- Japan, considered a constitutional monarchy under the Imperial House of Japan, is traditionally said to have originated with the mythical Emperor Jimmu. The first verifiable historiographical evidence begins with Emperor Kinmei in the 6th century.
- The monarchs of the kingdom of Norway by virtue of descent from Harald I Fairhair, who united the realm in 872. Harald as a member of the House of Yngling is given a partly legendary line of succession from earlier petty kings in historiographical tradition. Far from all monarchs of Norway since the 930s have been descendants of Harald Fairhair: at least seven or eight Norwegian kings from the period c. 970 – 1859 were not descendants of Harald Fairhair.
- The kings of Spain by descent from the Catholic Monarchs (via the House of Habsburg), ultimately combining the lines of succession of Castile and León and Aragon, realms established in the 10th to 11th centuries in the course of the Reconquista, via the Kingdom of Asturias claiming descent from the Visigothic Kingdom (which, originally ruled by the Thervingi kings, had become elective in the 6th century). The monarchy of Spain was abolished twice in the 19th and 20th centuries (1873-1874 and 1931–1947) and replaced by republics.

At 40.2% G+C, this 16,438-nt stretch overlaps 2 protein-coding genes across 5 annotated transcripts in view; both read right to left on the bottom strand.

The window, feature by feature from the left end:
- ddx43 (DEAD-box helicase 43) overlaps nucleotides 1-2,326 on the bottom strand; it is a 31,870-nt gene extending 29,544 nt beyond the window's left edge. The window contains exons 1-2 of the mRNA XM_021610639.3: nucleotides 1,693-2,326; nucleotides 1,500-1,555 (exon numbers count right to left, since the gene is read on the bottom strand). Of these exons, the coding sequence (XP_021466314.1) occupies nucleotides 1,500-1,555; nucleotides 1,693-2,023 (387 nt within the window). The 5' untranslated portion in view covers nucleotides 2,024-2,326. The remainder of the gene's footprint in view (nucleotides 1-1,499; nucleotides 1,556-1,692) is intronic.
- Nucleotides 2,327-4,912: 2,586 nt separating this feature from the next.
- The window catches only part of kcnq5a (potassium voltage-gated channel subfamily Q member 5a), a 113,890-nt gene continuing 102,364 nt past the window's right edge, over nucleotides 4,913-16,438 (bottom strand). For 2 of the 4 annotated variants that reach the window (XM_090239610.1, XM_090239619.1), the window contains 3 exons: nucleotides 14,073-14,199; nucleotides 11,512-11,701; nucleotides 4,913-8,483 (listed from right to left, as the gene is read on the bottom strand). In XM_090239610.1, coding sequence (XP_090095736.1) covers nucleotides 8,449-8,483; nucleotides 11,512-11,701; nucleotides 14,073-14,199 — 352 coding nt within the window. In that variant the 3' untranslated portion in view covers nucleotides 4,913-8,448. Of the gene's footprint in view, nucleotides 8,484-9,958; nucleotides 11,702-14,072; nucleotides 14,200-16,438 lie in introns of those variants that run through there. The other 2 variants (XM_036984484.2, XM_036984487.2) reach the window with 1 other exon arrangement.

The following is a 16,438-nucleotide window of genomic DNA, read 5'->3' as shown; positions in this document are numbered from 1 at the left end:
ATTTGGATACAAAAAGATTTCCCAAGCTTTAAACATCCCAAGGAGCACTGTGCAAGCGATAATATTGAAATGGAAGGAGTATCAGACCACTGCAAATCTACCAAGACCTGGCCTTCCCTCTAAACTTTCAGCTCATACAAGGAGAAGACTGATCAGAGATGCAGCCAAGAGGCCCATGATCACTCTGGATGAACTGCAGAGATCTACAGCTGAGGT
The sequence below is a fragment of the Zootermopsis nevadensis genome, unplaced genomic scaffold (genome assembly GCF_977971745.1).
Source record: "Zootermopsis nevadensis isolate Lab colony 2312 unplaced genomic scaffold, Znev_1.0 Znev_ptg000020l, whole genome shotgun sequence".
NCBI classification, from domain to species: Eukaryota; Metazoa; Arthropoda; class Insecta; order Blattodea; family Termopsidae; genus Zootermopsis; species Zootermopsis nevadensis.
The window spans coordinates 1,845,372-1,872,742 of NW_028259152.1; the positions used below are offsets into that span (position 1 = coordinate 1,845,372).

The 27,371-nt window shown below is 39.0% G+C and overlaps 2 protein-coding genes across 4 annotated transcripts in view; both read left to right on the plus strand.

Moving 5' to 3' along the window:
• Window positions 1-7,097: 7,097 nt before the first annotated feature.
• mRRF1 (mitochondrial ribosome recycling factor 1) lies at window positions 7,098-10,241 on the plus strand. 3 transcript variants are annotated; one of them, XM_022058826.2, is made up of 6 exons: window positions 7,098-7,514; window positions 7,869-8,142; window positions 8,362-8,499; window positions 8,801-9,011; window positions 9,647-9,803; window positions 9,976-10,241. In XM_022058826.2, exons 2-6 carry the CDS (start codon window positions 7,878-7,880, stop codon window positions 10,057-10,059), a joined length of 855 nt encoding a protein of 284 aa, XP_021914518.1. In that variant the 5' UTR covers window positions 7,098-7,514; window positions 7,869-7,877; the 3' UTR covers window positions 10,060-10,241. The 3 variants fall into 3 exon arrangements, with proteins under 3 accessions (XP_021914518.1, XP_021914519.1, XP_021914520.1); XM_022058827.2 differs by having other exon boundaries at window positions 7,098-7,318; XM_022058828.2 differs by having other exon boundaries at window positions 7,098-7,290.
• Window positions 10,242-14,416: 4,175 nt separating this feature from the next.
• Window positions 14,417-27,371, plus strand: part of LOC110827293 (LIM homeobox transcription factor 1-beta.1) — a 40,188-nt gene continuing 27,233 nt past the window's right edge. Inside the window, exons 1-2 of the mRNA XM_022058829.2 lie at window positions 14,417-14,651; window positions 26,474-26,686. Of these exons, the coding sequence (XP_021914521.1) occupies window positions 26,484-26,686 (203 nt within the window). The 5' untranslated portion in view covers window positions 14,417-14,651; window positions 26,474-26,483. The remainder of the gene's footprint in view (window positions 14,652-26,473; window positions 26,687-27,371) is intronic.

- The monarchs of the United Kingdom and Commonwealth realms inherit the throne by virtue of descent from Sophia of Hanover, according to the Act of Settlement 1701. Sophia was the granddaughter of James VI and I who inherited and held in union the kingdoms of England, Scotland and Ireland (Union of the Crowns) in 1603. Succession to the English throne originates with the House of Wessex, established in the 6th century; the Scottish throne with descent from Pictish kings who likewise enter the historical record around the 6th century.